Mumbai/ New Delhi: The Indian arm of Royal Dutch Shell Plc, which has been accused by the income tax authorities of underpricing an intra-group share transfer by 15,000 crore and consequently evading taxes, has filed a writ petition in the Bombay high court challenging the income tax order.

The petition filed on Wednesday will come up for hearing on 3 May.

Mint reported on 3 February that following the notice, which is one of the biggest transfer pricing orders by the income tax department, Shell India Pvt. Ltd planned to challenge the assessment.

“Shell confirms that it has filed a writ petition in the Bombay high court challenging the draft tax order. Shell has always maintained that it will continue to evaluate all options for redress available to resolve this tax dispute," the company said in an emailed statement.

A Central Board of Direct Taxes spokesperson didn’t respond to a phone call or to a message left on her cellphone.

Transfer pricing refers to the practice of arm’s length pricing for transactions between group companies based in different countries to ensure that a fair price—one that would have been charged to an unrelated party—is levied.

Companies such as Shell India and Microsoft India are some of the companies that have recently come under the tax department’s scanner for transfer-pricing related issues. Many are exploring legal options.

Amit Maheshwari, a partner at chartered accountants Ashok Maheshwary & Associates, said, “This is a very interesting and keenly watched case where the tax authorities have tried to tax FDI (foreign direct investment) coming into India by disputing its valuation under the transfer pricing provisions."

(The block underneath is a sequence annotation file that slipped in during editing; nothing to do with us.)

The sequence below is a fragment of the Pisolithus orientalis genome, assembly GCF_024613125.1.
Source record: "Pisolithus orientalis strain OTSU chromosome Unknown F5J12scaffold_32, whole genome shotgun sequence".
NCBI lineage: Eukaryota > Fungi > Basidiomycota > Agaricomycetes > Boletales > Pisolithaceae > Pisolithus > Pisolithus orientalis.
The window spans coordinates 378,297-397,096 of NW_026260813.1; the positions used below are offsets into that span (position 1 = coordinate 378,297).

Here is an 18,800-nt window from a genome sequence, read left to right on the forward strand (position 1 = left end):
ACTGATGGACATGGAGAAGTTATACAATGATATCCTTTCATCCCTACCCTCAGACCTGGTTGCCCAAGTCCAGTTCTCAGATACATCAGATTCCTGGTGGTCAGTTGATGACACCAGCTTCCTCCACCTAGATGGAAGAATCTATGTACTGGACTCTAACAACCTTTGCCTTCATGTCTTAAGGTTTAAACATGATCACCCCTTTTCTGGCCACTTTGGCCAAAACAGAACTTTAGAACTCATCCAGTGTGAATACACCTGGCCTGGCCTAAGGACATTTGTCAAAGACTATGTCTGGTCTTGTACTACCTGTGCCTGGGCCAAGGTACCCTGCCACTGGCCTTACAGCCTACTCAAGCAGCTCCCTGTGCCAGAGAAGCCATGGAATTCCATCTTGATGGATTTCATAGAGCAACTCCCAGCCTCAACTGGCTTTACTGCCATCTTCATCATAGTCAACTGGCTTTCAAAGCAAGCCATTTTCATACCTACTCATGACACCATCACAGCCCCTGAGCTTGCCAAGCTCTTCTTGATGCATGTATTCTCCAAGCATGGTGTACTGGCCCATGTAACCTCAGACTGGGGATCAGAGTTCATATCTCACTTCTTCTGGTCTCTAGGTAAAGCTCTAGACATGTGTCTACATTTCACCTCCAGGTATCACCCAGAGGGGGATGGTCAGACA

India has seen a sharp increase in disputes relating to transfer pricing, with the tax department adopting an aggressive stand while arriving at a price for the transaction. The transfer pricing assessment by the tax department for the year ended March 2008 saw the government raising claims to the tune of $9.5 billion.

Maheshwari said this case is a fallout of the retrospective amendments introduced in the Union budget of 2012 which included capital financing under the transfer pricing net.

Apart from running the liquefied natural gas terminal at Hazira on India’s west coast, Shell India has a presence in domestic fuel sales.

“The officer in this case has intelligently applied the provisions and challenged the very basis of valuation of shares and thereby concluding a significant under-valuation and resultant loss of interest. It’s also worth mentioning that India does not have thin capitalization rules as of now and it has to be seen how much water will it hold in the courts of law," Maheshwari added.

The so-called thin capitalization rules that exist in some countries determine how much of the interest paid on corporate debt is tax-deductible.

With multinational companies looking to expand their footprint in India, the issue of arm’s length pricing has come under increased scrutiny of the transfer pricing wing of the income tax department. It comes at a time when the government is struggling to meet its fiscal deficit targets on account of slowing revenue collection, especially on the corporate tax front.

Some tax experts, however, said transfer pricing rules may not apply to transactions related to capital infusion, as in the case of Shell.

“Any attempt to tax such a capital account transaction would generally be contested by the affected parties," Punit Shah, co-head of tax at KPMG in India, said. “This would only add to the huge number of litigations already pending on account of transfer pricing adjustments and will negatively impact the FDI flows into the country."

Such transfer pricing litigation is expected to increase, with the government narrowing the so-called ‘tolerance band’ for international and domestic transactions between two group entities to as low as 1% for some companies.

The tolerance band is the variation allowed between the arm’s length price arrived at by the income tax department and the actual price of the transaction between two group companies.

P.R. Sanjai in Mumbai contributed to this story.

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